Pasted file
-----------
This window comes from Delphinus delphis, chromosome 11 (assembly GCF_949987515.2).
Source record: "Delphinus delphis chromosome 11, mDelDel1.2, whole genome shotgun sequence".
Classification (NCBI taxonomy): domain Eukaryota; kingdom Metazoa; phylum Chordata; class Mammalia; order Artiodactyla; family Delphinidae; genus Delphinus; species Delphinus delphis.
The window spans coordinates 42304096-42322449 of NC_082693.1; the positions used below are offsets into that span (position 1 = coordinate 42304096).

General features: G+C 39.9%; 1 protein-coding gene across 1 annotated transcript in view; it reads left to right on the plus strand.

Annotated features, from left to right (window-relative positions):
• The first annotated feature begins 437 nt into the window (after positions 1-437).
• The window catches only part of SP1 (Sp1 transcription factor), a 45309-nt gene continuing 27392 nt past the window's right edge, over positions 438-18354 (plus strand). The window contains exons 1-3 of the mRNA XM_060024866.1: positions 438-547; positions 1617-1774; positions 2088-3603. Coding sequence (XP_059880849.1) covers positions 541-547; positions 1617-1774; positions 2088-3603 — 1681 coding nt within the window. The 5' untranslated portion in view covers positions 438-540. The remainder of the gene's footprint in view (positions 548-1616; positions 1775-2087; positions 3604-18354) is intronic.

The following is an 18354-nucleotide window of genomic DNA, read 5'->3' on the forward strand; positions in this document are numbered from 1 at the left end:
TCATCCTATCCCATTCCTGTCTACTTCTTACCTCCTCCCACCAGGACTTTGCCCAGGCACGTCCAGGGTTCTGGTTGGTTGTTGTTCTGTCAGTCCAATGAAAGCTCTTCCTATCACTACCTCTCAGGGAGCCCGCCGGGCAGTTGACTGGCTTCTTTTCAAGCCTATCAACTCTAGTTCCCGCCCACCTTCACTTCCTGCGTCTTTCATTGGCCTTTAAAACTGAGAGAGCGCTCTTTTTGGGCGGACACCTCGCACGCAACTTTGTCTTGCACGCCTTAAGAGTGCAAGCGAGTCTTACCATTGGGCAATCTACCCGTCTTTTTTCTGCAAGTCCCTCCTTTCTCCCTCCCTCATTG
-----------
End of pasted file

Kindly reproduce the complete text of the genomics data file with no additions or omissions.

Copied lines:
This window comes from Delphinus delphis, chromosome 11 (assembly GCF_949987515.2).
Source record: "Delphinus delphis chromosome 11, mDelDel1.2, whole genome shotgun sequence".
Classification (NCBI taxonomy): domain Eukaryota; kingdom Metazoa; phylum Chordata; class Mammalia; order Artiodactyla; family Delphinidae; genus Delphinus; species Delphinus delphis.
The window spans coordinates 42304096-42322449 of NC_082693.1; the positions used below are offsets into that span (position 1 = coordinate 42304096).

General features: G+C 39.9%; 1 protein-coding gene across 1 annotated transcript in view; it reads left to right on the plus strand.

Annotated features, from left to right (window-relative positions):
• The first annotated feature begins 437 nt into the window (after positions 1-437).
• The window catches only part of SP1 (Sp1 transcription factor), a 45309-nt gene continuing 27392 nt past the window's right edge, over positions 438-18354 (plus strand). The window contains exons 1-3 of the mRNA XM_060024866.1: positions 438-547; positions 1617-1774; positions 2088-3603. Coding sequence (XP_059880849.1) covers positions 541-547; positions 1617-1774; positions 2088-3603 — 1681 coding nt within the window. The 5' untranslated portion in view covers positions 438-540. The remainder of the gene's footprint in view (positions 548-1616; positions 1775-2087; positions 3604-18354) is intronic.

The following is an 18354-nucleotide window of genomic DNA, read 5'->3' on the forward strand; positions in this document are numbered from 1 at the left end:
TCATCCTATCCCATTCCTGTCTACTTCTTACCTCCTCCCACCAGGACTTTGCCCAGGCACGTCCAGGGTTCTGGTTGGTTGTTGTTCTGTCAGTCCAATGAAAGCTCTTCCTATCACTACCTCTCAGGGAGCCCGCCGGGCAGTTGACTGGCTTCTTTTCAAGCCTATCAACTCTAGTTCCCGCCCACCTTCACTTCCTGCGTCTTTCATTGGCCTTTAAAACTGAGAGAGCGCTCTTTTTGGGCGGACACCTCGCACGCAACTTTGTCTTGCACGCCTTAAGAGTGCAAGCGAGTCTTACCATTGGGCAATCTACCCGTCTTTTTTCTGCAAGTCCCTCCTTTCTCCCTCCCTCATTG